Three years ago, I was leaving for the airport after saying goodbye to my mother. She was dying of cancer. On the long drive across the Alberta prairie, I found myself distracted by flapping remnants of plastic bags, caught in barbed-wire fences that lined the ditches. Whipped violently by the wind, they were left shredded and lacerated, but trapped nonetheless in the no man's land of boundary fences, neither here nor there. Thinking about mortality, pain and death in the context of my mother's terminal illness, these forgotten shreds of plastic took on a deeper significance. Snag.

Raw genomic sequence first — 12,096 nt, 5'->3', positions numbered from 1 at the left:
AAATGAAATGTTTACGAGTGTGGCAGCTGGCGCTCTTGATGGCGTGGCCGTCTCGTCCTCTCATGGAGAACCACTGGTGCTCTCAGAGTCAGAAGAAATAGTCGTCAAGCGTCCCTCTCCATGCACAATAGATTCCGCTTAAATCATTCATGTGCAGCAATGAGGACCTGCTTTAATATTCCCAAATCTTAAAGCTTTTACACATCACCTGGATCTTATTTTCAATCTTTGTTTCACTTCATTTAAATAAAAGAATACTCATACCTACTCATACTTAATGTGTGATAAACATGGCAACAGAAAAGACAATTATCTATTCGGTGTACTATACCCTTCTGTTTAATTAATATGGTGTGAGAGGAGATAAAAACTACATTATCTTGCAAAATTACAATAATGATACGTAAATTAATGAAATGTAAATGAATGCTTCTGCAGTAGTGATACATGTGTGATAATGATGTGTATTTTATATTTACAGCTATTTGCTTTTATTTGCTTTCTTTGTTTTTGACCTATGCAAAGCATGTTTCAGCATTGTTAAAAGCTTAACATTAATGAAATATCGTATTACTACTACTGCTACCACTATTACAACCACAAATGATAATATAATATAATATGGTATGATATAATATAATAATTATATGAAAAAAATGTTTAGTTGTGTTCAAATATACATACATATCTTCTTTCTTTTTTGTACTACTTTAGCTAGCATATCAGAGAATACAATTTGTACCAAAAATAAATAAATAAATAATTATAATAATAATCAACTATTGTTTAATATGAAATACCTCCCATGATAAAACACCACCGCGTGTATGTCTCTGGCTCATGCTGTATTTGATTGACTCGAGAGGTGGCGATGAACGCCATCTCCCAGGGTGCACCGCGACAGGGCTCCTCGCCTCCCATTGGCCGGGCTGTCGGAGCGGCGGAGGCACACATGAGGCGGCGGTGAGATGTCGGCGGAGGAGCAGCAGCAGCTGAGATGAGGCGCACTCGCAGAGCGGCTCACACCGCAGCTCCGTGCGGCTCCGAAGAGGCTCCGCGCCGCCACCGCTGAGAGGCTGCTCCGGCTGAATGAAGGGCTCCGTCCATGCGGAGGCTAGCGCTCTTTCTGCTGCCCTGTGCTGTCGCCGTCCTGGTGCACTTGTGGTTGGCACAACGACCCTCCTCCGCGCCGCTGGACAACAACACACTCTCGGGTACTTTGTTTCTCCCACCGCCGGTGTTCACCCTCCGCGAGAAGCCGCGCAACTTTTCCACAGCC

Shooting during the seemingly lifeless seasons between winter and spring in 2015 and 2016, I photographed fifty-seven sites in Southern Alberta, Canada. Some locations required multiple visits to ensure the optimal lighting and wind conditions. All the photographs were shot using analogue film in a medium format camera. Given the focus of the subject matter on physical, material processes of decomposition by natural forces, it was critical to the logic of this series to maintain the immediacy of their chemical, indexical imprint on the film. Its translation onto a slightly warm toned fiber-based photo paper creates a material, substantial presence that would have been impossible to achieve digitally.